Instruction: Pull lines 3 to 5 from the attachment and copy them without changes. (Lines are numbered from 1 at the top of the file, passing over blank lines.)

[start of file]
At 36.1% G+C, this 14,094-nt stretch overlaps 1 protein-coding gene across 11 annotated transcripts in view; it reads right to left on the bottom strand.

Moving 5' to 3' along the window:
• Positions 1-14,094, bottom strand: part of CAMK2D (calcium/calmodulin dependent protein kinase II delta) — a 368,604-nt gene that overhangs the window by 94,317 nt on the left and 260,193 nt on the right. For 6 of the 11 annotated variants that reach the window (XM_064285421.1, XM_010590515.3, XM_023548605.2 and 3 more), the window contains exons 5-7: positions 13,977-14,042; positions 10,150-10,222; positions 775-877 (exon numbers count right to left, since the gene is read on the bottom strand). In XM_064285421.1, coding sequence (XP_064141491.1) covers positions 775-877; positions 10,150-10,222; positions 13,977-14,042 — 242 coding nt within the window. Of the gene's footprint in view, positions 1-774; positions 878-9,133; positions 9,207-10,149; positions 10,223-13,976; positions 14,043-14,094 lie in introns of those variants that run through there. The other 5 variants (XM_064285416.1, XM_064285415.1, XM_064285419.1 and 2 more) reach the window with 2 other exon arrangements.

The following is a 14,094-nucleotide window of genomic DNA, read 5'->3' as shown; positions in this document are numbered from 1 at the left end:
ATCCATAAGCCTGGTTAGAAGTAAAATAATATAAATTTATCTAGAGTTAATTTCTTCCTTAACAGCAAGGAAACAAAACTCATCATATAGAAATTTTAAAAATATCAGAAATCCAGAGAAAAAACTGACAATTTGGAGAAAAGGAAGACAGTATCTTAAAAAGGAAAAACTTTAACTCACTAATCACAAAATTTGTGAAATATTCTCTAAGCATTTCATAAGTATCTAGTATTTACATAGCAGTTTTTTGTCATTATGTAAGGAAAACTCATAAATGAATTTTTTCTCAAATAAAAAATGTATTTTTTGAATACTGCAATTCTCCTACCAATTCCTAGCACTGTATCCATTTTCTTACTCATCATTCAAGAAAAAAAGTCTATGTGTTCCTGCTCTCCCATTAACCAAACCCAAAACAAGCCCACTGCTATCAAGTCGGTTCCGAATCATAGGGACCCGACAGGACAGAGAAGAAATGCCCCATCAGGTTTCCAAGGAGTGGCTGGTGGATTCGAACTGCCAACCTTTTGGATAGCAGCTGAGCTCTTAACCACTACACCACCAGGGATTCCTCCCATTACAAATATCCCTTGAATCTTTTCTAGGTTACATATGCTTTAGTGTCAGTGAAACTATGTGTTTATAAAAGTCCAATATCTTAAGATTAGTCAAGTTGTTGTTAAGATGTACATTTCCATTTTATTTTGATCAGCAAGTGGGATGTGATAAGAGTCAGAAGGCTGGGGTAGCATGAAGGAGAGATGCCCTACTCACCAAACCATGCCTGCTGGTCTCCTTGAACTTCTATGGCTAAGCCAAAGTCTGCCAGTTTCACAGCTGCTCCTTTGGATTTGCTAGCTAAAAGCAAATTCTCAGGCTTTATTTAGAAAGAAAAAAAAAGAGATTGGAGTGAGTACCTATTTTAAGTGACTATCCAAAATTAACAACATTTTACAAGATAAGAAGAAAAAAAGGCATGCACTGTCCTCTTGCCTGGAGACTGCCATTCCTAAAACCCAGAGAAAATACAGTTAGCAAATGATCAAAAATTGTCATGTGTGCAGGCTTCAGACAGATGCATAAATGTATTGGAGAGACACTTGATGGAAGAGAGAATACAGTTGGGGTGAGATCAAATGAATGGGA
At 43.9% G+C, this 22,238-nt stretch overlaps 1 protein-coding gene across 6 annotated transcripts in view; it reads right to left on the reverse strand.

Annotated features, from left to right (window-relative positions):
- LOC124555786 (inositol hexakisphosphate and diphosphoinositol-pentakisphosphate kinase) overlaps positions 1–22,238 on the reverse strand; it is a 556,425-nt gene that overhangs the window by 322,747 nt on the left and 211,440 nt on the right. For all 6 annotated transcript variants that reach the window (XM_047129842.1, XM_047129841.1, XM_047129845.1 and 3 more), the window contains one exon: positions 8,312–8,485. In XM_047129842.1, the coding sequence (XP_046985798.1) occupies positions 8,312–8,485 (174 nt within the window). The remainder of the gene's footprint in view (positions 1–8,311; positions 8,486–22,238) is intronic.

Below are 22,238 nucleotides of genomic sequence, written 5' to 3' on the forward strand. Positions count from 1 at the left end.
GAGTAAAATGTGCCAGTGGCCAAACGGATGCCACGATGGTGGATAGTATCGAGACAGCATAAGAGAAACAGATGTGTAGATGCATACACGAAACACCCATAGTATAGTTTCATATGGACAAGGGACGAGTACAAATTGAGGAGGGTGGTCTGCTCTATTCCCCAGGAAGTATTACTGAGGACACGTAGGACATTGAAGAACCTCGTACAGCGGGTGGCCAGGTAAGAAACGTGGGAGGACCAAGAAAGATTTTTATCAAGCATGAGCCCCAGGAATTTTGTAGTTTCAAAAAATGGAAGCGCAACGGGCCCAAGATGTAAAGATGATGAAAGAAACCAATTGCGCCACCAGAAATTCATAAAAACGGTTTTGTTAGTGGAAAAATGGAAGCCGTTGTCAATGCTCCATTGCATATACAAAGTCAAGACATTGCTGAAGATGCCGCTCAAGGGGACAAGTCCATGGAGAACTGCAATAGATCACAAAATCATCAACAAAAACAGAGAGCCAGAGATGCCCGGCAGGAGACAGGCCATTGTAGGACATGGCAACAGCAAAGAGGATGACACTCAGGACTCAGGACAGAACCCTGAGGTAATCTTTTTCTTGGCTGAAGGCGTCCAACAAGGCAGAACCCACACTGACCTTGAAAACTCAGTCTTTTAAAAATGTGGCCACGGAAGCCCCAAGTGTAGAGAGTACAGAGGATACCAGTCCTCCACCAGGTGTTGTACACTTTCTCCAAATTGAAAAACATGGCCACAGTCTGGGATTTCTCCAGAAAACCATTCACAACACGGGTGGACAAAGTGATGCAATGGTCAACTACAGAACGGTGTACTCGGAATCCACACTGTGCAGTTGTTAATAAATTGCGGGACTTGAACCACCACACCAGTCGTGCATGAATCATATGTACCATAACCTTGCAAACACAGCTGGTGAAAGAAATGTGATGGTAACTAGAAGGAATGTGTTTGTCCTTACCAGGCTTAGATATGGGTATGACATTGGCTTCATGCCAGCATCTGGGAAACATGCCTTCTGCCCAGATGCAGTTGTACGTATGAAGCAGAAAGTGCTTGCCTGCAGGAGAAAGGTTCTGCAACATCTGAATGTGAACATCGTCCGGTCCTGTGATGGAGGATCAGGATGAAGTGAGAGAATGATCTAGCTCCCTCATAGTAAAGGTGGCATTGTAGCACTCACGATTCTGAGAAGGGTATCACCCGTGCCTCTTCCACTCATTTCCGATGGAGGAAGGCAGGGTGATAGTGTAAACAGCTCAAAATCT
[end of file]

• Positions 1-14,094, bottom strand: part of CAMK2D (calcium/calmodulin dependent protein kinase II delta) — a 368,604-nt gene that overhangs the window by 94,317 nt on the left and 260,193 nt on the right. For 6 of the 11 annotated variants that reach the window (XM_064285421.1, XM_010590515.3, XM_023548605.2 and 3 more), the window contains exons 5-7: positions 13,977-14,042; positions 10,150-10,222; positions 775-877 (exon numbers count right to left, since the gene is read on the bottom strand). In XM_064285421.1, coding sequence (XP_064141491.1) covers positions 775-877; positions 10,150-10,222; positions 13,977-14,042 — 242 coding nt within the window. Of the gene's footprint in view, positions 1-774; positions 878-9,133; positions 9,207-10,149; positions 10,223-13,976; positions 14,043-14,094 lie in introns of those variants that run through there. The other 5 variants (XM_064285416.1, XM_064285415.1, XM_064285419.1 and 2 more) reach the window with 2 other exon arrangements.

The following is a 14,094-nucleotide window of genomic DNA, read 5'->3' as shown; positions in this document are numbered from 1 at the left end:
ATCCATAAGCCTGGTTAGAAGTAAAATAATATAAATTTATCTAGAGTTAATTTCTTCCTTAACAGCAAGGAAACAAAACTCATCATATAGAAATTTTAAAAATATCAGAAATCCAGAGAAAAAACTGACAATTTGGAGAAAAGGAAGACAGTATCTTAAAAAGGAAAAACTTTAACTCACTAATCACAAAATTTGTGAAATATTCTCTAAGCATTTCATAAGTATCTAGTATTTACATAGCAGTTTTTTGTCATTATGTAAGGAAAACTCATAAATGAATTTTTTCTCAAATAAAAAATGTATTTTTTGAATACTGCAATTCTCCTACCAATTCCTAGCACTGTATCCATTTTCTTACTCATCATTCAAGAAAAAAAGTCTATGTGTTCCTGCTCTCCCATTAACCAAACCCAAAACAAGCCCACTGCTATCAAGTCGGTTCCGAATCATAGGGACCCGACAGGACAGAGAAGAAATGCCCCATCAGGTTTCCAAGGAGTGGCTGGTGGATTCGAACTGCCAACCTTTTGGATAGCAGCTGAGCTCTTAACCACTACACCACCAGGGATTCCTCCCATTACAAATATCCCTTGAATCTTTTCTAGGTTACATATGCTTTAGTGTCAGTGAAACTATGTGTTTATAAAAGTCCAATATCTTAAGATTAGTCAAGTTGTTGTTAAGATGTACATTTCCATTTTATTTTGATCAGCAAGTGGGATGTGATAAGAGTCAGAAGGCTGGGGTAGCATGAAGGAGAGATGCCCTACTCACCAAACCATGCCTGCTGGTCTCCTTGAACTTCTATGGCTAAGCCAAAGTCTGCCAGTTTCACAGCTGCTCCTTTGGATTTGCTAGCTAAAAGCAAATTCTCAGGCTTTATTTAGAAAGAAAAAAAAAGAGATTGGAGTGAGTACCTATTTTAAGTGACTATCCAAAATTAACAACATTTTACAAGATAAGAAGAAAAAAAGGCATGCACTGTCCTCTTGCCTGGAGACTGCCATTCCTAAAACCCAGAGAAAATACAGTTAGCAAATGATCAAAAATTGTCATGTGTGCAGGCTTCAGACAGATGCATAAATGTATTGGAGAGACACTTGATGGAAGAGAGAATACAGTTGGGGTGAGATCAAATGAATGGGA